With the 2006 World Cup finals upon us, Brazil is once again the heavy favorite. The current Brazilian squad is touted as potentially one of the finest teams in recent memory, promising to merge the flair and panache of Brazil's '82 team with the more pragmatic defensive approach favored by the '94 squad. However, the Selecao won't be the only team to watch in this tournament -- here are some of the other key players, teams and themes that will provide the talking points during the tournament.
Five Players To Watch
1. Kaká, Brazil - With all eyes inevitably on teammate Ronaldinho (as befitting the FIFA World Player of the Year), Brazil's 'other' playmaking superstar enters the World Cup distinctly under the radar. In the Brazilian lineup, Kaká is the 'yin' to Ronaldinho's 'yang' and is arguably one of the few players in the world worthy of comparison to his more illustrious counterpart. With opposing teams gearing their game plan to contain Ronaldinho, Kaká has a chance to explode on the world stage, and more than enough talent to take over games. Real Madrid is already a true believer; the La Liga outfit is prepared to make Kaká the most expensive player in the world ever, and is rumored to have tabled a $70 million offer to play for Kaká's club team AC Milan.
2. Michael Ballack, Germany - Without question the finest German talent of his generation, the German captain is the rarest of breeds, a prolific goal-scoring midfielder. Having said that, he's never been embraced by the German public, a fact that many suspect is attributed to his Ossi (East German) roots. If that wasn't enough of a sin, there's also a lingering perception that he's motivated more by fiscal pursuits than a true love of the game. It's a reputation that wasn't helped by his offseason decision to leave Bayern Munich for a bigger wage packet from Chelsea. Critics in Germany have derided that move as mercenary, but the fact remains that without an in-form Ballack, the host nation has next to no chance at progressing in the tournament.
3. Francesco Totti, Italy - Totti is the embodiment of your classic self-destructive superstar talent. His sheer skill is undeniable -- Pele himself has referred to Totti in the past as the 'best player in the world' and Totti is arguably the finest player Italy has produced in the last two decades. However, here's where his one Achilles' heel kicks in -- his tendency to implode on the world stage in big tournaments. The list of transgressions is lengthy: He was suspended for most of Euro 2004 for spitting at Danish defender, Christian Poulsen and he was also sent off in Italy's defeat by Korea in the round of 16 at the '02 World Cup. If his head is screwed on straight and he's fully recovered from the broken ankle that has sidelined him the past few months, Totti finally might prove himself to be the player that many feel that he is.
4. Oguchi Onyewu, U.S. - Onyewu is the type of player who warrants a second glance solely on the basis of his physical presence. Very few defenders in the history of the game have had his combination of size, speed and strength. Even if the U.S. fails to progress out of group play, Onyewu's matchups with Czech man-mountain Jan Koller and Italy's powerhouse scoring machine Luca Toni will be watched eagerly by scouts everywhere. If Onyewu grades out well against those two, a move from the more pedestrian Belgian League to a higher-profile league is all but assured. As of today, the rumor mill suggests that UEFA Cup finalists Middlesbrough could be his destination, but a star turn might entice even bigger clubs.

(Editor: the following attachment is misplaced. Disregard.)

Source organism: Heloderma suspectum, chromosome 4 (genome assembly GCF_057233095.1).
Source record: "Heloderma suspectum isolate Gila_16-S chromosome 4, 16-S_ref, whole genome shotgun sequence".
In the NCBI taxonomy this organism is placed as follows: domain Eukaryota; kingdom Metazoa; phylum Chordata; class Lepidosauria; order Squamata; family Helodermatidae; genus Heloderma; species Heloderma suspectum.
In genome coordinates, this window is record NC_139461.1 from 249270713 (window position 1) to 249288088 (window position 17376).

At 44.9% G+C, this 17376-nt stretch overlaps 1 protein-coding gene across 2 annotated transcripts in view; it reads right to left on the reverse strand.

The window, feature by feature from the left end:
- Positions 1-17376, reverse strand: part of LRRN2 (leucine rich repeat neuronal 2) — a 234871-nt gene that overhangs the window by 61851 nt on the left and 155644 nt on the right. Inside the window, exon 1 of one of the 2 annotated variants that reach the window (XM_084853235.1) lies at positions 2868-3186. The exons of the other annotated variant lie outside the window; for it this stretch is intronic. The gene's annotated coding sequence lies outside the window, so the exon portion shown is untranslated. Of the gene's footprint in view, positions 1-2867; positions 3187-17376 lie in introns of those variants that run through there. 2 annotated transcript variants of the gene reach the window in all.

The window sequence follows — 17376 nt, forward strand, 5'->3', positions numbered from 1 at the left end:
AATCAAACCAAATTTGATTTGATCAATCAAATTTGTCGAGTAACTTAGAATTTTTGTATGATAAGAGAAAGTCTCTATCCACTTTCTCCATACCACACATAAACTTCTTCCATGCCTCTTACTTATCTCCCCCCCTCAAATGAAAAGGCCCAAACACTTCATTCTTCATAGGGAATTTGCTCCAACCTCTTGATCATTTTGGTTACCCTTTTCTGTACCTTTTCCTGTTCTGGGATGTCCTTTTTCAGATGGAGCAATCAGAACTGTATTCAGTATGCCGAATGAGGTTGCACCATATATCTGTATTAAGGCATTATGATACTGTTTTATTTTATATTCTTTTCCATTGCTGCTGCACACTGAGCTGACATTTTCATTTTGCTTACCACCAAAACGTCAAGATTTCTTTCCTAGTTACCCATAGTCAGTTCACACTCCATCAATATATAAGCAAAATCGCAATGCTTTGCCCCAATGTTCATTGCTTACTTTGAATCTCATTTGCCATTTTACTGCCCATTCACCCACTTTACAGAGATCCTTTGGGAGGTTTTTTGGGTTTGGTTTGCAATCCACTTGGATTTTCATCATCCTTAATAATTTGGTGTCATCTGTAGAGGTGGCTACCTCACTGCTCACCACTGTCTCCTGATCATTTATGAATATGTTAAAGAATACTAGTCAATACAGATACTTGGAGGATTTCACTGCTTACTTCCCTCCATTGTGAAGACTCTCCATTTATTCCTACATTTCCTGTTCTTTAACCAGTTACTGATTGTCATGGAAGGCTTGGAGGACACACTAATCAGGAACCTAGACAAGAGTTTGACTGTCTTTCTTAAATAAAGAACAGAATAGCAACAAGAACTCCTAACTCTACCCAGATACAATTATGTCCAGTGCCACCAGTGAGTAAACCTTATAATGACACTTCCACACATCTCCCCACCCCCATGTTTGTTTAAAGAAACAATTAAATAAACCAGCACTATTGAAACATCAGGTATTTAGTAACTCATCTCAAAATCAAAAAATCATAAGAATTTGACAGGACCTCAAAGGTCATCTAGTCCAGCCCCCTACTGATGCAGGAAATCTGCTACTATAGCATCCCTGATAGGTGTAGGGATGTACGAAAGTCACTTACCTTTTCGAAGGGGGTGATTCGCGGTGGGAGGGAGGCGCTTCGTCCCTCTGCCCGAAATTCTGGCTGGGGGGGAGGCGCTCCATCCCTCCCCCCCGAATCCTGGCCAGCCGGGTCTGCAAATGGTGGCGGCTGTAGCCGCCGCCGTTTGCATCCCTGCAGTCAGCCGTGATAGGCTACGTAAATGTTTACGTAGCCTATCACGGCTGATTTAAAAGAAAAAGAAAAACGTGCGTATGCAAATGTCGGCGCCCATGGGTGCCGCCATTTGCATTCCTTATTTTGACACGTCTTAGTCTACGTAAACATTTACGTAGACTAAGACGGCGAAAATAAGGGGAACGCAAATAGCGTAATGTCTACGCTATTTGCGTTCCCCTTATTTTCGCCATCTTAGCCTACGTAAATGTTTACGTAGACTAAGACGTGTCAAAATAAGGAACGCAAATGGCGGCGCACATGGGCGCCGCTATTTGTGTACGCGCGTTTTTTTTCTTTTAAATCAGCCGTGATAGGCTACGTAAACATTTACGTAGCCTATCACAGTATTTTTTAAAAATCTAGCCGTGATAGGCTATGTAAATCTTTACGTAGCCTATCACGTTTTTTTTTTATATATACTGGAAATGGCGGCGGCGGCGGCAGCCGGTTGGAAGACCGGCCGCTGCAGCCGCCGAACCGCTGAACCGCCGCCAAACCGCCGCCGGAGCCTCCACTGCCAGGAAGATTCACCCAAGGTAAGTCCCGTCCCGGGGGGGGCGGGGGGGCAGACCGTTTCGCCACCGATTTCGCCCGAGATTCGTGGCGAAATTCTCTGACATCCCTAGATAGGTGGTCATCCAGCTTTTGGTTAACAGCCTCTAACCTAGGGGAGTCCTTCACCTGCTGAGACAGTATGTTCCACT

5. Lionel Messi, Argentina - Living up to the mantle of the legendary Diego Maradona has been a cross that most young Argentine starlets (Carlos Tevez, Javier Saviola, Pablo Aimar, and Andre D'Alessandro etc.) have struggled to bear. It's a long list of those who were tagged the "next Maradona" but ultimately could not live up to the hype. In Lionel Messi, however, Argentina finally has a player who even Maradona himself acknowledges has the talent to succeed where others failed. But a lingering thigh injury -- which prevented Messi from playing for Barcelona in the Champions League -- has the Argentine camp concerned and might affect his playing time in the tournament.
Five Teams To Watch
1. United States - The U.S. is no longer an unknown quantity. The surprise quarterfinal run in the 2002 World Cup and recent dominance of regional rivals Mexico and CONCACAF has given the U.S. its highest profile ever entering a World Cup. It's debatable whether the starting 11 is better than the '02 team, but it is easily the deepest squad the U.S. has ever gathered. That said, the team faces a nightmare qualifying group and the very real danger that it could play better than it did in '02 and yet fail to emerge from the opening round. The reality: If the U.S. manages to get past the Czechs and Italians in group stage, it'll do far more good for the U.S. reputation worldwide than its '02 quarterfinal run did.
2. France - The French are a huge question mark. It's almost impossible to tell if the team will resemble the '98 World Cup winners, or the '02 flops that got bounced early. On paper, with a string of marquee names, there's no doubt the talent is there. However that tells only part of the story. The biggest question for the French team is its ability to co-exist. Star players Zinedine Zidane and Thierry Henry historically have been at odds over playing tempo -- with Zidane favoring the slow possession game and Henry favoring fast-break soccer. The two have long claimed that there is no rift, but on the tail of supposed improved chemistry in the French squad, it's been reported that goalkeeper Gregory Coupet, upset with his backup designation, recently had some type of altercation/dispute with a French assistance coach.